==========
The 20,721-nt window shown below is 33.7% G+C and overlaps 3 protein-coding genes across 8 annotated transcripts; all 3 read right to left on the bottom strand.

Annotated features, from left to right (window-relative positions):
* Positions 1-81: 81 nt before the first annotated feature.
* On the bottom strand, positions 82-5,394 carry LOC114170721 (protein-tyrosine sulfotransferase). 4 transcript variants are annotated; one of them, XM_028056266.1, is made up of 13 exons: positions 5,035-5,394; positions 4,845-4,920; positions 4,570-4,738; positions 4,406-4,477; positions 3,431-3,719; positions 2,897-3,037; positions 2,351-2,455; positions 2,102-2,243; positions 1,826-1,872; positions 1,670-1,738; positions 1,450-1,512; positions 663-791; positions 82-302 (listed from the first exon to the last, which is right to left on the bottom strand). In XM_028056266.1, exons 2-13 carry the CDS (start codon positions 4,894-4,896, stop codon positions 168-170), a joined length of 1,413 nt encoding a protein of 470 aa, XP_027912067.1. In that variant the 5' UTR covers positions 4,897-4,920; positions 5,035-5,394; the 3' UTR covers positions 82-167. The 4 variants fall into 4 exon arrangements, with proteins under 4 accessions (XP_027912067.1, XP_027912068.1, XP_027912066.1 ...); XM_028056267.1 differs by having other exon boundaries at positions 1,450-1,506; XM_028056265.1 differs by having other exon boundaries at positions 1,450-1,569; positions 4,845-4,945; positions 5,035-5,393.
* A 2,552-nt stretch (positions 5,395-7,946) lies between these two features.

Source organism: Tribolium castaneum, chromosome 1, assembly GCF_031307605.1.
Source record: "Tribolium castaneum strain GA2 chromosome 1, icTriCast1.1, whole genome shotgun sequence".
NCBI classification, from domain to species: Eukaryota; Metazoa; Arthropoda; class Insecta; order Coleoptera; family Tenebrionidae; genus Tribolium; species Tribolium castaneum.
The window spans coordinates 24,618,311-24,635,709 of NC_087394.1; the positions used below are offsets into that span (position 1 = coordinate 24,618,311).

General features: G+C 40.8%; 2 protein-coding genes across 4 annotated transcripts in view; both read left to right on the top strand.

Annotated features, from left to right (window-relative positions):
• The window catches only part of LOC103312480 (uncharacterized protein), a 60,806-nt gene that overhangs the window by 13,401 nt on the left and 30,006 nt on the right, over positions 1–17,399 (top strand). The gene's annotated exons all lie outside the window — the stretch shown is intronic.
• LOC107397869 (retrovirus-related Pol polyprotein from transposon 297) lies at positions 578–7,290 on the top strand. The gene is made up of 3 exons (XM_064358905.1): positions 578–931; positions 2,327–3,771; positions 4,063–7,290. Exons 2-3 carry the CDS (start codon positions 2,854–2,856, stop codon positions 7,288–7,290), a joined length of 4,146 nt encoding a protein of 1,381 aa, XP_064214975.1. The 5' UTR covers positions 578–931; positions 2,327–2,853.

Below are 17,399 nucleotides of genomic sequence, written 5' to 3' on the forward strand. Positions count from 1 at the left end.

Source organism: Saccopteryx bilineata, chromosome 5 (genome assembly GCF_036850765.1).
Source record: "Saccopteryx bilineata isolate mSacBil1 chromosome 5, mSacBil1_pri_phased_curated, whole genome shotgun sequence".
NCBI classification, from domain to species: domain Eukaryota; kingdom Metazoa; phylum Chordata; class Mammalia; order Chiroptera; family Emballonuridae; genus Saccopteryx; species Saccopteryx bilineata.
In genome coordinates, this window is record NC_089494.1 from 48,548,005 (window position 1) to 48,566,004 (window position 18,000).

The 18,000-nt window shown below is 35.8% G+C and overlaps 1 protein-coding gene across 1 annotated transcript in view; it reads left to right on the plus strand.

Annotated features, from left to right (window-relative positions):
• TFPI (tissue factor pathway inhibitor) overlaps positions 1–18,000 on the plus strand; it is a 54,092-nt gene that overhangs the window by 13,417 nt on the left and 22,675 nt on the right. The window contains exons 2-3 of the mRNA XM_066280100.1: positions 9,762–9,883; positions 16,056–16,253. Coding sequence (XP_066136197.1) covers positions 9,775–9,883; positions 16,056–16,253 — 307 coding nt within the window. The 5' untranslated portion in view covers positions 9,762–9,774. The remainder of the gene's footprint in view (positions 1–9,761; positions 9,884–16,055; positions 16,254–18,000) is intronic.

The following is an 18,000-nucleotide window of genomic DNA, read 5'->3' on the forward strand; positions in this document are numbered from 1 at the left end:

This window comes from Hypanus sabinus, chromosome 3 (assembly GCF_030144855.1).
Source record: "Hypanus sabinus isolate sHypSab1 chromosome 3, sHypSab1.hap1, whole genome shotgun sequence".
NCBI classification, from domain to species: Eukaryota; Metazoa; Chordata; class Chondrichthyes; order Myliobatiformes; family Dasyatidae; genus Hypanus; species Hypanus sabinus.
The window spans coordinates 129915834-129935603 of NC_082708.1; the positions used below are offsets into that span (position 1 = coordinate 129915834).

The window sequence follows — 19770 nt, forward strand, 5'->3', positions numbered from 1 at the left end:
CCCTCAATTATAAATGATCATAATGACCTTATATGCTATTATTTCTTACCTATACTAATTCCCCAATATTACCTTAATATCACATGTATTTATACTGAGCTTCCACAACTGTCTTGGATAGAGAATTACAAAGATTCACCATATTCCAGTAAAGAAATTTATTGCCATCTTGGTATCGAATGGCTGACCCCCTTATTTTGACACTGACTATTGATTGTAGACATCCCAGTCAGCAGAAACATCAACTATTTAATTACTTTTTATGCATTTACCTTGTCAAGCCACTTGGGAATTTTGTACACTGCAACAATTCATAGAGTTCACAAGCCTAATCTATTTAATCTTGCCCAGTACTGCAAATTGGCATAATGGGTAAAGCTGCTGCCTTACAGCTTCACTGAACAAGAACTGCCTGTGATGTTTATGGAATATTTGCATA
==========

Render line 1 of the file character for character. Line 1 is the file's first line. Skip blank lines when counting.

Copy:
The 20,721-nt window shown below is 33.7% G+C and overlaps 3 protein-coding genes across 8 annotated transcripts; all 3 read right to left on the bottom strand.